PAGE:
A Lone Wolf is a Dead Wolf: Why You Need a Pack

Wolves are pack animals. A lone wolf quickly dies because only with the support of a unified pack can they bring down animals with which to feed themselves.

Likewise, the lone wolf in an organization may have some limited success but it will be the exception rather than a consistent pattern.

You need your own wolf pack within and outside the organization. Who do you rely on? Who can help you to get things done, to get that new product or campaign out the door? Extend this to external providers as well. The more useful people with whom you have relationships the better you’ll able to put together a team that cannot be beat.

And always remember that it should be a reciprocal relationship. No pack will have you long if you only take from others. Be generous with your assistance, advice and aid when needed.

Link of the Week: A Consultant's Advice to Non-Profit Boards

Alan Weiss postedhis advice for non-profit board members based on his experience as a consultant and board member for numerous NPOs.

Many good lessons in that post on the role of a board member, relationship to staff, and how to stay out of the weeds. Alan’s nutshell: “Non-profits have been failing at an alarming rate. That’s not the economy’s fault, it’s the board’s fault.”

Interview: Strategic Bragging with Sally Strackbein

Sally Strackbein, a speaker, coach and consultant, specializes in helping people to tell their stories. When I heard about her concept of strategic bragging, which she has been teaching to packed room of late, I thought it would be a great thing to share here.

In the interview, Sally and I discuss:

  • What is strategic bragging and why it matters.
  • Why you should encourage your staff to engage in strategic bragging.
  • The entrepreneurial benefits of strategic bragging as a virtuous circle.

Here is the link to the MP3 of the interview. Or use the embedded player:


If you enjoy the interview be sure to check out Sally’s website at www.DefiningStory.com.

Organizational Politics is a Means, Not an End

When I worked on staff at associations, I was quite good at navigating organizational politics, particularly later in my career. What I realized was that organizational politics is simply a means to an end rather than the point of work. Once I figured that out, it was quite liberating and actually allowed me to engage in less politics while being more effective.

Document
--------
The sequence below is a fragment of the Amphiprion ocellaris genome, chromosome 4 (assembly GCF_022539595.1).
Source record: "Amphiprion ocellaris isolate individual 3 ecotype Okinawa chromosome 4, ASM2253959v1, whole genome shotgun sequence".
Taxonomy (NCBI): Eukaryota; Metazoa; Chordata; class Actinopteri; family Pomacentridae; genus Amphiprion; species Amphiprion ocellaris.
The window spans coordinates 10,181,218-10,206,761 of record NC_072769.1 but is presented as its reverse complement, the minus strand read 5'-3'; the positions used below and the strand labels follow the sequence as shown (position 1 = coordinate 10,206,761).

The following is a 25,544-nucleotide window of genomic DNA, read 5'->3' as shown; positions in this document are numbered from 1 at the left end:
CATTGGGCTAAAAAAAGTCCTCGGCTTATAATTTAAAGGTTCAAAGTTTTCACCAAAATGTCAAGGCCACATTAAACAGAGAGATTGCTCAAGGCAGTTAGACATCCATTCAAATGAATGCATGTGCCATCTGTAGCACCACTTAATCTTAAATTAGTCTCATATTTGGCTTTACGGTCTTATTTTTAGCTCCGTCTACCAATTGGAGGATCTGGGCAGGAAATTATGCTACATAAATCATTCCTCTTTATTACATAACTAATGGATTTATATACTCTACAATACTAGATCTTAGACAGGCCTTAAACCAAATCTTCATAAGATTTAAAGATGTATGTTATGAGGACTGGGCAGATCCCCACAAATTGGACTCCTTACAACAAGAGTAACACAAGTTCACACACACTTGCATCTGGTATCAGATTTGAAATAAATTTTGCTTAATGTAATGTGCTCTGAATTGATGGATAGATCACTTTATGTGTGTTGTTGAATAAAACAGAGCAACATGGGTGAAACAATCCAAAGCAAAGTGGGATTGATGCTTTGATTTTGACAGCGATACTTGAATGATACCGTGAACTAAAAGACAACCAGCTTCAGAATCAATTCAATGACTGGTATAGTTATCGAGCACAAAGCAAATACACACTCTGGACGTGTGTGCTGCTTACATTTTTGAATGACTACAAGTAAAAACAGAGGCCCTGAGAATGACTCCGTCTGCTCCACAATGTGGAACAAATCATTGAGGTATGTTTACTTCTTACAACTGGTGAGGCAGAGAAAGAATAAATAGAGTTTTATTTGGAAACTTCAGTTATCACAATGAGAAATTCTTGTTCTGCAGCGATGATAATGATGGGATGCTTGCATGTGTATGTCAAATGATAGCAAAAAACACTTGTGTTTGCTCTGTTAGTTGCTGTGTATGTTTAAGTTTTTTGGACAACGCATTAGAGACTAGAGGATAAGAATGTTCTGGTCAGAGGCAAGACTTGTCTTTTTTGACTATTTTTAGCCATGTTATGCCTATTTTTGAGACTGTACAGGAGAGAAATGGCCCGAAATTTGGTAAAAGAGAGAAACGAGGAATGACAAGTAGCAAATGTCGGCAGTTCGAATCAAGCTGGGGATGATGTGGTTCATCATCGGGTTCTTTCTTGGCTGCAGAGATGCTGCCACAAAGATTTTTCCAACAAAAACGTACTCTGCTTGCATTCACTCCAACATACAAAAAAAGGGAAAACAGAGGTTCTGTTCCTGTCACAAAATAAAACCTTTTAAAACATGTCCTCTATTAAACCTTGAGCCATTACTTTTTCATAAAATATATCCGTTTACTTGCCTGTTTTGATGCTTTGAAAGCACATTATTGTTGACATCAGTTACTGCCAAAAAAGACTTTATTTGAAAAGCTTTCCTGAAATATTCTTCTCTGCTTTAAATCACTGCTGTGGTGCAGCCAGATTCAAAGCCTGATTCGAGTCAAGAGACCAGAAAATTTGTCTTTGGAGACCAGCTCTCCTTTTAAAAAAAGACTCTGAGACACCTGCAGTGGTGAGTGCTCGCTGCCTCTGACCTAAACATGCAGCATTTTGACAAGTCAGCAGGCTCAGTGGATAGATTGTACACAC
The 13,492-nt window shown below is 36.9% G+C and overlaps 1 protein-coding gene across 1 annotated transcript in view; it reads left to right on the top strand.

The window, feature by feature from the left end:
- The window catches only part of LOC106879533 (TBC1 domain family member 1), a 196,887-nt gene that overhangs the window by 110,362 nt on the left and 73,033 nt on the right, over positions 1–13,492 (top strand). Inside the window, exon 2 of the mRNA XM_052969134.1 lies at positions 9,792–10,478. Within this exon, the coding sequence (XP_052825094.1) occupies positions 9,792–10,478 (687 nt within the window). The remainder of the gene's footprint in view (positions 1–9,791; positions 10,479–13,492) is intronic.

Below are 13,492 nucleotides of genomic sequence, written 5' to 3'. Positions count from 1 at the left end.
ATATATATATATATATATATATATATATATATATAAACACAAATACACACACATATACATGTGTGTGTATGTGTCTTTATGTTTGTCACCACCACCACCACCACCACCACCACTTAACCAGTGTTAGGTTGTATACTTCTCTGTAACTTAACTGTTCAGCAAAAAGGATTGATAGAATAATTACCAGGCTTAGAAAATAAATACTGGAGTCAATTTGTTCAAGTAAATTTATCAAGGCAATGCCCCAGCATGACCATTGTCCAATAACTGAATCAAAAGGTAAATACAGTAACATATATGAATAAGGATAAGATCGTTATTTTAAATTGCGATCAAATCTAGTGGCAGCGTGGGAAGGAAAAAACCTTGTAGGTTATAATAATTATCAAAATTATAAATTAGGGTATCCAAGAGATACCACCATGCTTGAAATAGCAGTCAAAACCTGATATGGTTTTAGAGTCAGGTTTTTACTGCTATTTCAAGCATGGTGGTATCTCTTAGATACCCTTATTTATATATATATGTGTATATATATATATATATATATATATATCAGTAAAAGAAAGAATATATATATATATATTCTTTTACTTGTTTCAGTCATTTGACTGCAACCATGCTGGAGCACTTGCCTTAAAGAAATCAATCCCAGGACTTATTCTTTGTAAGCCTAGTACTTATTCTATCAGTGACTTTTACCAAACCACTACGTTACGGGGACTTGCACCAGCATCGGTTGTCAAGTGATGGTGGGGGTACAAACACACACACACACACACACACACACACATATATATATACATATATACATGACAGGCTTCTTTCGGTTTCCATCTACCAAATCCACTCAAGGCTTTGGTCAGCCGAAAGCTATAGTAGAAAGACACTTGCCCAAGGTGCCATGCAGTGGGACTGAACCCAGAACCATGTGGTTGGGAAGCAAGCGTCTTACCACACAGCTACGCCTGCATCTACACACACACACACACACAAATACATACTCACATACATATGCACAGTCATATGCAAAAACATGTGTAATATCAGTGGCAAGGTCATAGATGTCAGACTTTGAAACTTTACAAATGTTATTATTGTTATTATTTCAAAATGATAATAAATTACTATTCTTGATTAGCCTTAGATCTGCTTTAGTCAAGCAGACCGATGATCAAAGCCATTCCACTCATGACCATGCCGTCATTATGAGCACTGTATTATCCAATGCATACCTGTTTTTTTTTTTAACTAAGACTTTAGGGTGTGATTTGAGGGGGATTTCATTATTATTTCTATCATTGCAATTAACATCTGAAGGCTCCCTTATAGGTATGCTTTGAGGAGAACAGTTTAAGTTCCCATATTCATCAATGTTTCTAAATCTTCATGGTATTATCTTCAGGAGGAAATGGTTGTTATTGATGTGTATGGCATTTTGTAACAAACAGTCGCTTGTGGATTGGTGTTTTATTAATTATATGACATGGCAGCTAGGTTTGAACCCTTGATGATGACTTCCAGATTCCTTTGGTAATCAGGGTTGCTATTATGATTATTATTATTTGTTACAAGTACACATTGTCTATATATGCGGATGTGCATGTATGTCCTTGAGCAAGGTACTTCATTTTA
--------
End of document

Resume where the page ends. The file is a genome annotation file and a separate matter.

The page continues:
A critical part of managing organizational politics is understanding whether you are arguing about goals or about methods. Make this part of the conversation. Do we agree on what we are trying to achieve? If not, resolve that before moving on to determining how you will achieve it.

I have personally seen groups arguing about methodology when they had no agrement on what they were attempting to achieve. Going back to resolve the goal would often evaporate the original conflict because it was suddenly and obviously irrelevant to the clarified goal.

If you don’t clarify the core of the argument like this the only way to ‘win’ is by retaining your turf. This rarely creates value for the organization nor your mission.

The Two Tremendous Advantages NPOs Have Over Business

Non-profit organizations of all types typically have two advantages over for-profit competitors: trust and data.

NPOs are trusted more than businesses quite often. The trust comes from being a mission-focused organization as well as knowing that profits are reinvested to support the mission rather than paid out to owners or shareholders.

Many organizations also have a tremendous amount of data about their market already on hand. You know who the big givers are, you know who is in your profession, you know who comes to more meetings and events than others. This data is priceless.

Businesses would give a lot to have the same advantages.

Use the trust you have been given to offer value to your members, volunteers, donors, and others. Use that data to make highly relevant offers and communications to these same people.

Fulfilling your mission as an NPO doesn’t mean you have to be a doormat. Embrace your advantages! Put them to work. You owe it to your mission and your constituents.

Engagement Triggers

I’ve written a few posts on engagement this year and I have a feature article in Associations Now coming out in a month or so on the topic. One important concept that I touch on a bit in the article is that of identifying the natural precursors to a product or service among your other offerings.

If you review your data you should be able to identify segments of your customers who are more likely to buy product B if they have already purchased product A. Or they may have taken some other action you have captured that represents a meaningful change that opens new opportunities for you to provide value.

You can map out these connections and essentially develop an acceleration path comprised of a targeted chain of value that you can offer to relevant people.

My friend Tom Breur, a master at turning data into dollars, wrote recently in his newsletter about using automated triggers in your database to target customers for additional value when they have made a relevant purchase or taken some other step that indicates they are suitable. With Tom’s permission, I have quoted the relevant passage below:

Transactions Initiate Trigger-Based Marketing

Event-based marketing are actions that are triggered by changes in the customer’s life. The term trigger-based marketing is also commonly used. We would consider an “event” a complex, multi-faceted occurrence in the customer’s life. “Some” (unusual) transaction will be a signal this event has taken place. For instance, a customer who has bought a house will subsequently change address. Or a (female) customer who gets married changes her name. A customer reports a stolen credit card, etcetera. Sometimes it is clear from the transaction which event has taken place (like in the case of a female changing her name after getting married), and sometimes it isn’t.

If you understand the implications of an event to the customer’s life, it can help you in servicing the customer better. Or possibly selling additional products. This can become a very efficient means of interacting if the campaign or dialogue follows automatically from the transaction that triggers identification of the event.